HALIFAX -- Most Canadians recognize the sport of hockey as a national tradition as old as the country itself, but it may surprise you to hear the game’s history in Nova Scotia dates back to months before Confederation.

About 1,500 people attended a hockey game at Oathill Lake in Dartmouth on Feb. 18, 1867, an event chronicled by newspaper reports dating back over a century-and-a-half.

According to the reports, Oathill was chosen for the match because other lakes in the area were not yet fully frozen.

"The ice on Banook (Lake) wasn't right, so they went searching for a better surface," said historian David Jones. 

According to records, military members organized the 19th century hockey game. On the day of, spectators crowded the shoreline while a large band played music. 

"The Army and the Navy based in Halifax, they brought their own teams to have a game on this very ice where we are standing," said Jones. 

Rob Lunn lives near Oathill Lake and skates there often. 

He has always been interested in local history, and still finds it amazing that so many people attended the game 154 years ago. 

"People make their way over from Halifax and took the ferry. There were no roads then, I don't think," said Lunn. "That that many people made it here is kind of bewildering."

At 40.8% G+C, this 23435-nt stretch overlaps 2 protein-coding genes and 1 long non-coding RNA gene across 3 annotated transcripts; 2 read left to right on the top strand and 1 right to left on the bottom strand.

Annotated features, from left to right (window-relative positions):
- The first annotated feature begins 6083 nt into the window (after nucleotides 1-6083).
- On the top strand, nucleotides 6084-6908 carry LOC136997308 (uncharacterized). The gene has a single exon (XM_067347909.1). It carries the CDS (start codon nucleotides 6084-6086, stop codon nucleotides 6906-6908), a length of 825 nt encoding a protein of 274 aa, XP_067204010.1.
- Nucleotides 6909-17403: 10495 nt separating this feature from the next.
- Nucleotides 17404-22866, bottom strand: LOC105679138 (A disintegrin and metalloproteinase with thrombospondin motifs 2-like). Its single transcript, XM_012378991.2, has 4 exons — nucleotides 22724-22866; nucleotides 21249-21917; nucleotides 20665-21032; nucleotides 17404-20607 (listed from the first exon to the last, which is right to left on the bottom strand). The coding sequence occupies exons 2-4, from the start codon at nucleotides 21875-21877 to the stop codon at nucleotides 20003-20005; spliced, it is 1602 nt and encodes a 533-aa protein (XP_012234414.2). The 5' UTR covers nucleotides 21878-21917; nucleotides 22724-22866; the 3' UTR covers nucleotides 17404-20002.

The only fact that could make this primitive game of hockey, held on a cold February day, even more Canadian? 

"This is the first time that we have seen beer and hockey paired together and that's a classic Canadian pair," said Jones. 

While there is some controversy over where the first organized game of hockey was played, Jones believes the sport’s origins can be traced back to Dartmouth, as documented in the book ‘Hockey’s Home, The Origin of Canada’s Game’, written by his father Martin Jones. 

"If you have the Army and Navy from Halifax bringing a brass band and beer, that sounds like an organized game of hockey," said Jones. 

Whether you consider it the first game of hockey or not, Jones says that day in Dartmouth 154 years ago is a rich and remarkable chapter in the history of both the region, and the sport.